So now we have a carbon price in Australia. The sky hasn’t fallen in but neither are we getting anywhere near doing what needs to be done to respond to the climate change crisis. Australia currently gets its energy in this mix: • Fossil fuels: 95%, comprising coal: 39%, gas: 22%, petroleum: 35% • Renewables: a miserable 5%. According to the Labor government's own projections, with the carbon price, by 2035 Australia's energy mix will be: • Fossil fuels: 91%, comprising less coal at 21%, more gas at 35%, petroleum: 36% • Renewables: rising slightly to 9%.
If you talk to the people in-the-know at the United Nations and other related agencies, they will tell you that our system of governance is not working well enough to solve the crises the world is facing. I guess this explains why the final lead document “The Future We Want” from the United Nations Conference on Sustainable Development held in Rio de Janeiro in Brazil from June 13-22, was described by Yolanda Kakabadse, International Director of WWF, as “a weak text without bones and without soul.”
There is something symbolic about the way media commentators have turned on WikiLeaks founder Julian Assange. Here is a man heading an organisation that has exposed a whole array of serious war crimes committed by the most powerful nation on Earth and, for his troubles, confronts the real threat of extradition to the US via Sweden, where he could face a Supreme Court indictment and potential jail, torture or even the death penalty.
The tour has been called one of the most ambitious of all time. The show has been called one of the greatest. Since The Wall tour started in late 2010, Roger Waters has awed hundreds of thousands of people with this astounding and complex show. And he’s taking it to one of the sites of of intense social struggle in July ― Quebec, in support of the huge student struggle that has broken out there.
The Transform Drug Policy Foundation recently informed me of Count the Costs: 50 years of the war on drugs, a new online research tool developed to educate people on the need for drug law reform.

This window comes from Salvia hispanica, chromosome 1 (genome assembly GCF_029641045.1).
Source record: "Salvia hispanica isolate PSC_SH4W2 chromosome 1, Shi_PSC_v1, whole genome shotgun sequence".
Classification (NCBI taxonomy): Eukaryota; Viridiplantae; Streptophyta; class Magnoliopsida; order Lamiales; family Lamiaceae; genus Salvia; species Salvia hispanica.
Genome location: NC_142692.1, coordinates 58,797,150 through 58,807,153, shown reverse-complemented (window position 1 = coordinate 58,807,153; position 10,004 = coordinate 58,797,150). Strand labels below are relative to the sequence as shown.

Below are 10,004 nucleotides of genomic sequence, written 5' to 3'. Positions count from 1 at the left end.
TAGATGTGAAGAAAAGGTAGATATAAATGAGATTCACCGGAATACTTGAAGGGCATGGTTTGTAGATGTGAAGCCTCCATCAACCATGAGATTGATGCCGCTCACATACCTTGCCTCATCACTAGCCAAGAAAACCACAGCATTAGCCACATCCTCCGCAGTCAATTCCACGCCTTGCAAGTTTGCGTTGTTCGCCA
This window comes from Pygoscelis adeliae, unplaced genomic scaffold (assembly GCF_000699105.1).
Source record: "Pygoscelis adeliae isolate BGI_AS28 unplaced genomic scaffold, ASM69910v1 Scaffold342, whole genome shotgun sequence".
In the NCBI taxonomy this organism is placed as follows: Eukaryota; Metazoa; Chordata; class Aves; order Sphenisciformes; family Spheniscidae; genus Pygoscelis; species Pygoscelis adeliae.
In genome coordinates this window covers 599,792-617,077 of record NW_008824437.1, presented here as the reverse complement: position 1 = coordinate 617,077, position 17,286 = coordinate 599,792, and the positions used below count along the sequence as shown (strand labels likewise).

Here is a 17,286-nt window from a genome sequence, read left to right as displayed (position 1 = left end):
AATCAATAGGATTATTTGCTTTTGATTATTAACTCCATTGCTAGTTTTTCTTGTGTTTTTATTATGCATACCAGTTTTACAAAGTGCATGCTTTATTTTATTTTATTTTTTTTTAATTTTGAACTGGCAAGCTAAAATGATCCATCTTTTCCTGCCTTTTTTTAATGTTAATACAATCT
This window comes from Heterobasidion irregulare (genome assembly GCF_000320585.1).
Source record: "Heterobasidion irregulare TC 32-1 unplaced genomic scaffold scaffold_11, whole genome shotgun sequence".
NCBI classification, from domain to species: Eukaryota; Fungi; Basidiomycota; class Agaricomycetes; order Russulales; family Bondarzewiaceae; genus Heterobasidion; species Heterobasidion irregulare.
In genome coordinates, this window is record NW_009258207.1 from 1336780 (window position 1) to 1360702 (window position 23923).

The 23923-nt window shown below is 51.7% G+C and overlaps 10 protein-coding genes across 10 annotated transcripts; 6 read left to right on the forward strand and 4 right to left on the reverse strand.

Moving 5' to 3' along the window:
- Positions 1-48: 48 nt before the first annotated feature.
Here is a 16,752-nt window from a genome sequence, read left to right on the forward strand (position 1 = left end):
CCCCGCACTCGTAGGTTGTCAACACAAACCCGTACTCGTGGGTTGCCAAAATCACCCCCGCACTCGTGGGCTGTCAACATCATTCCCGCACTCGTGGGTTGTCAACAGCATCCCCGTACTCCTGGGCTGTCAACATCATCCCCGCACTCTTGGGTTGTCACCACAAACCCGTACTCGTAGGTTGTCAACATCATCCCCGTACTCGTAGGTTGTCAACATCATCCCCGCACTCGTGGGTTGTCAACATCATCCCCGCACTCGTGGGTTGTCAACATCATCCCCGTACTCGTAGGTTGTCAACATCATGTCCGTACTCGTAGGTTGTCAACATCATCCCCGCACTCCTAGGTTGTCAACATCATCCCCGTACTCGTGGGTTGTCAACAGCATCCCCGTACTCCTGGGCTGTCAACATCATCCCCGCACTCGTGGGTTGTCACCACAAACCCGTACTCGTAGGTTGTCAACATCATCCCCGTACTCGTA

The newly opened Yongah Hill detention centre in remote Western Australia is “probably one of the most secure facilities in the entire network,” immigration media manager Sandi Logan said on June 25. The new detention centre is about 90 kilometres north-east of Perth, about five kilometres outside the rural town of Northam. The $125 million centre was a disused army barracks and will house up to 600 male asylum seekers. It is now fitted with electric fences, “scale-proof” walls, cameras and bars on most windows, said an AAP reporter who visited the site.
July 1 is the new financial year and the start of many new government policies. This year, the carbon and mining taxes, and expansion of income management, or welfare quarantining, to five new locations. People receiving Centrelink payments and living in Playford in South Australia, Logan and Rockhampton in Queensland, Greater Shepparton in Victoria, and Bankstown in NSW may be subject to the new system. The carbon and mining taxes have generated hysterical debate, but the extension of income management has been noticeably underreported.
A June 27 speakout in the Bourke Street Mall called for the freeing of political prisoners in Pakistan and condemned the Pakistani state’s use of the Western-sponsored “war on terror” as a pretext for cracking down on community activists and trade unionists. The speakout was use to collect signatures names on an international open letter.